Smalls Lighthouse in 2009
off Marloes Peninsula
|Year first constructed||1776 (first)|
|Year first lit||1861 (current)|
|Tower shape||tapered cylindrical tower with balcony, lantern and helipad on the top|
|Markings / pattern||unpainted tower|
|Height||41 metres (135 ft)|
|Focal height||36 metres (118 ft)|
|Current lens||1st Order catadioptric|
|Light source||solar power|
|Range||18 nautical miles (33 km; 21 mi)|
|Characteristic||Fl (3) W 15s. (24h)|
Smalls Lighthouse stands on the largest of a group of wave-washed basalt and dolerite rocks known as The Smalls approximately 20 miles (32 km) west of Marloes Peninsula in Pembrokeshire, Wales, and 8 miles (13 km) west of Grassholm. It was erected in 1861 by engineer James Douglass to replace a previous lighthouse which had been erected in 1776 on the same rock. It is the most remote lighthouse operated by Trinity House.
The original Smalls Lighthouse was erected over 1775 and 1776, on the plans of Liverpool musical instrument maker Henry Whiteside. It stood on nine oak pillars, allowing the sea to pass through beneath. Although it suffered from some rocking, it stood for 80 years. During its life a significant number of extra struts were added beyond the original nine. The pillar-based design has since been used successfully in many sea structures.
The old lighthouse generated some fine stories. When Whiteside visited the lighthouse in 1777, he was stranded for a month by gales which showed no sign of abating so that supplies were almost exhausted. He wrote a message to a friend in St David's placed in a bottle inside a casket with a note to the finder "We doubt not but that whoever takes this up will be so merciful as to cause it to be sent to Thomas Williams, Esq, Trelithin, near St. David's, Wales". Two days later it arrived almost outside the door of the addressee to whom it was duly delivered.
More disturbingly, the old lighthouse brought about a change in lighthouse policy in 1801 after a gruesome episode. The two man team, Thomas Howell and Thomas Griffith, were known to quarrel, and so when Griffith died in a freak accident, Howell feared that he might be suspected of murder if he discarded the body into the sea. As the body began to decompose, Howell built a makeshift coffin for the corpse and lashed it to an outside shelf. Stiff winds blew the box apart, though, and the body's arm fell within view of the hut's window and caused the wind to catch it in such a way that it seemed as though it was beckoning. Working alone and with the decaying corpse of his former colleague outside Howell managed to keep the lamp lit. When Howell was finally relieved from the lighthouse the effect the situation had had on him was said to be so extreme that some of his friends did not recognise him. Until the automation of British lighthouses in the 1980s lighthouse teams were changed to rosters of three men. In 2011 (repeated 3 April 2014), the affair was the subject of a BBC radio play called "The Lighthouse" written by Alan Harris.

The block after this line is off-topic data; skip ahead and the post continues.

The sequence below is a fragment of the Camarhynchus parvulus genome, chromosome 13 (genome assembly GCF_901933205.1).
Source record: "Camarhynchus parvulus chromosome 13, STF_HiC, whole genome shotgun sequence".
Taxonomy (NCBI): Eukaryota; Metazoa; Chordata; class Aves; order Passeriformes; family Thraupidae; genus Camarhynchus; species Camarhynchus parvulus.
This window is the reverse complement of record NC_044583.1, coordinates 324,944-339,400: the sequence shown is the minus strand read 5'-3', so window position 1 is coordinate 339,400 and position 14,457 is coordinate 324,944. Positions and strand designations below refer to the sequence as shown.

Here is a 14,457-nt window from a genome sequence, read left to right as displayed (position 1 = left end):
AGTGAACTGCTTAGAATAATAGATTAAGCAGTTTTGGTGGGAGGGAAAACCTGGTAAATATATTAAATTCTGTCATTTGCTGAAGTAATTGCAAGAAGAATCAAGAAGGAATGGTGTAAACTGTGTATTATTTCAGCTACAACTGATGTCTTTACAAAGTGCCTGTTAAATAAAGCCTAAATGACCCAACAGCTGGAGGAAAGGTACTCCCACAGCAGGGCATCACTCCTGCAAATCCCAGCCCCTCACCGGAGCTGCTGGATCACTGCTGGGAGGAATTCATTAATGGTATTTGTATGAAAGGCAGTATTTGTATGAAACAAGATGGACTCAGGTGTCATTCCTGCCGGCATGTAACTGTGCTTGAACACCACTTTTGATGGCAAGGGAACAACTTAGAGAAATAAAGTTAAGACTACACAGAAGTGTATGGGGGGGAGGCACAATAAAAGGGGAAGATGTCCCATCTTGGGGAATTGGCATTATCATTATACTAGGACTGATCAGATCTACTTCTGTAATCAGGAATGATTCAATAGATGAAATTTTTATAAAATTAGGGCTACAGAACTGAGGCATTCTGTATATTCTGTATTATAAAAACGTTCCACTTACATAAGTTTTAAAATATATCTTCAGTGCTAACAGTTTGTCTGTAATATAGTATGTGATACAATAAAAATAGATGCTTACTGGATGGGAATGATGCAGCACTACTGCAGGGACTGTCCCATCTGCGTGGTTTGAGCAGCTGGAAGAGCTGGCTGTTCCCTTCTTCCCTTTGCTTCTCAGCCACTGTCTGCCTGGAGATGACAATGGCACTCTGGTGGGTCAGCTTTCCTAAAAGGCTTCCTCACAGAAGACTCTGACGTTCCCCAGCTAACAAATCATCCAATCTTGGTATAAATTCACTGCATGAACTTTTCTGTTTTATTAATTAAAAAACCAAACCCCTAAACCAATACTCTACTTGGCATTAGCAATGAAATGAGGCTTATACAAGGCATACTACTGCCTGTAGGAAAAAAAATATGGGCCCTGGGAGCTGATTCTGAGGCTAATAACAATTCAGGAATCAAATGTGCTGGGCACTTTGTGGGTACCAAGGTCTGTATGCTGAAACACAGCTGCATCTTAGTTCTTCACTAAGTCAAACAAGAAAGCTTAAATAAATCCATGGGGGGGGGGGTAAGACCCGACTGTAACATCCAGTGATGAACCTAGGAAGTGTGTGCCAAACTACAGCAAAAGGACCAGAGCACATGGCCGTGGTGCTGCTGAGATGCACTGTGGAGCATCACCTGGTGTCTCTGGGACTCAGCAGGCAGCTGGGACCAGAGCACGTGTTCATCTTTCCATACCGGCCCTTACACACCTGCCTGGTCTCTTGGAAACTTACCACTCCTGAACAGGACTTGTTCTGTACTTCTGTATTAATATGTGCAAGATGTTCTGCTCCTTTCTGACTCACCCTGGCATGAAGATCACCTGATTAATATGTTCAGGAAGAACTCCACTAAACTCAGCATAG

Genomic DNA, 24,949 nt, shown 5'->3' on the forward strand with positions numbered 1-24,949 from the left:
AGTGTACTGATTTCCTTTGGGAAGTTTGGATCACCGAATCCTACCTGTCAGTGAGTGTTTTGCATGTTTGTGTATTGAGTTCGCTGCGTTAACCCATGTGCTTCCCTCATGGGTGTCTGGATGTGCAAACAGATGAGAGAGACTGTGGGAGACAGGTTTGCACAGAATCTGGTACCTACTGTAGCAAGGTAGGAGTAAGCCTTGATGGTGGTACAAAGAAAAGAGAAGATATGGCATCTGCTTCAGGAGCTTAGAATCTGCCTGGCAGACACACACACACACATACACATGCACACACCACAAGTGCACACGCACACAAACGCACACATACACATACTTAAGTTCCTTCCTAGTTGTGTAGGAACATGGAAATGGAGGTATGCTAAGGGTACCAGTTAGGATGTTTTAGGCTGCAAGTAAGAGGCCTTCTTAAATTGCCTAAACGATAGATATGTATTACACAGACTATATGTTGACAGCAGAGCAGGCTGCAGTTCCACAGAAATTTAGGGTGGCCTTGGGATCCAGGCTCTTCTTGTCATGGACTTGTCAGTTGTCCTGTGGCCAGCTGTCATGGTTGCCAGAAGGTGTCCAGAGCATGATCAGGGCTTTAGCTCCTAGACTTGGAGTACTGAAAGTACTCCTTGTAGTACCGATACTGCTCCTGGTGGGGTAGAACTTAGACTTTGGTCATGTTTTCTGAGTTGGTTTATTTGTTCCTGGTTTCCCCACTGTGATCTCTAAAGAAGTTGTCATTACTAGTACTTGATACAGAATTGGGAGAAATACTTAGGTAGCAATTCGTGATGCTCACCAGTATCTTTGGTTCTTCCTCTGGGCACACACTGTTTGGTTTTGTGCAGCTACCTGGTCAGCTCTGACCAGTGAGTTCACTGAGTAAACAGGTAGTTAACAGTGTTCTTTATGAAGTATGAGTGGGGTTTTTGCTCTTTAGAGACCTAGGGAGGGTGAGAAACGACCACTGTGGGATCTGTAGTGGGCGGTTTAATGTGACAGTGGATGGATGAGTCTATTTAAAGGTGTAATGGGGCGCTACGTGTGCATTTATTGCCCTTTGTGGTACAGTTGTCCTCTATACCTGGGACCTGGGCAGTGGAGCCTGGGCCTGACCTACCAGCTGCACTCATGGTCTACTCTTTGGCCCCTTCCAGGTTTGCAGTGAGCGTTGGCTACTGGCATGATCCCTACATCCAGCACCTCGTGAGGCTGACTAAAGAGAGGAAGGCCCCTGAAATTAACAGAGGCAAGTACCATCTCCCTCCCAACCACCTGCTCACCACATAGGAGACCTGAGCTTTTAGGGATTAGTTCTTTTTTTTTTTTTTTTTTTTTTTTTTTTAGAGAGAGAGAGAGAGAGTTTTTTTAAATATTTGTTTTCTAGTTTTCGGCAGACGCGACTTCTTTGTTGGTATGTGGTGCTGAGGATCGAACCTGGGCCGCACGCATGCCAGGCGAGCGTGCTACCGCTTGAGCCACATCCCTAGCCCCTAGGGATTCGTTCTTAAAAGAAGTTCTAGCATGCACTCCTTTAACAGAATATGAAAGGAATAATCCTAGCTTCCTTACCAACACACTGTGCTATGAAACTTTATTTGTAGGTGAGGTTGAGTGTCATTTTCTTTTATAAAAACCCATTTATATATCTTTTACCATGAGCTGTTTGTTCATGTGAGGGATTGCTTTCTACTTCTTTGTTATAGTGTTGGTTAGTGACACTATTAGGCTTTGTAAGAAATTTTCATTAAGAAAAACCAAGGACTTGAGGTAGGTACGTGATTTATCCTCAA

In 1831, the tower was assaulted by a wave of such proportions that the floor of the keepers' room was torn up and slammed against the ceiling, injuring all the keepers, one so severely that he died. However the damage was repaired and the lighthouse survived another twenty years before it was replaced.
In 1978 a helideck was erected above the lantern and in 1987 the lighthouse was automated. It is the first wind- and solar-powered lighthouse in the UK. Although it has only a 35-watt bulb, with the aid of lenses, this can be seen up to 21 miles (34 km) away. It was the first lighthouse in the country to have a flushing toilet installed.
- Smalls The Lighthouse Directory. University of North Carolina at Chapel Hill. Retrieved 2 June 2016
- Smalls Lighthouse Trinity House. Retrieved 2 June 2016
- British Geological Survey 1978 1:50,000 scale geological map sheet (England & Wales)226/227 Milford, (Keyworth, Notts)
- Ordnance Survey 1:25,000 scale Explorer map sheet OL36 South Pembrokeshire
- Lighthouse management : the report of the Royal Commissioners on Lights, Buoys, and Beacons, 1861, examined and refuted Vol. 2. p. 101.
- Nicholson, Christopher (1995). Rock lighthouses of Britain The end of an era?. Whittles Publishing. p. 53. ISBN 1-870325-41-9.
- Nicholson, Christopher (1995). Rock lighthouses of Britain The end of an era?. Whittles Publishing. p. 60. ISBN 1-870325-41-9.
- Beaver, Patrick (1971). A History of Lighthouses. London: Peter Davies. p. 39.
- Nicholson, Christopher (1995). Rock lighthouses of Britain The end of an era?. Whittles Publishing. pp. 58–59. ISBN 1-870325-41-9.
- Retrieved 13 Sept 2011 "The Lighthouse" at bbc.co.uk
- Beaver 1971, p. 40.
- Nicholson, Christopher (1995). Rock lighthouses of Britain The end of an era?. Whittles Publishing. p. 61. ISBN 1-870325-41-9.
- Nicholson, Christopher (1995). Rock lighthouses of Britain The end of an era?. Whittles Publishing. p. 62. ISBN 1-870325-41-9.
- "Lancaster Gazette". 24 November 1860. p. 6.
The new lighthouse on the Smalls, at the entrance to Milford Haven, is complete as far as the exterior is concerned, the lantern having been placed on the tower, and the workmen are now engaged in finishing the interior.
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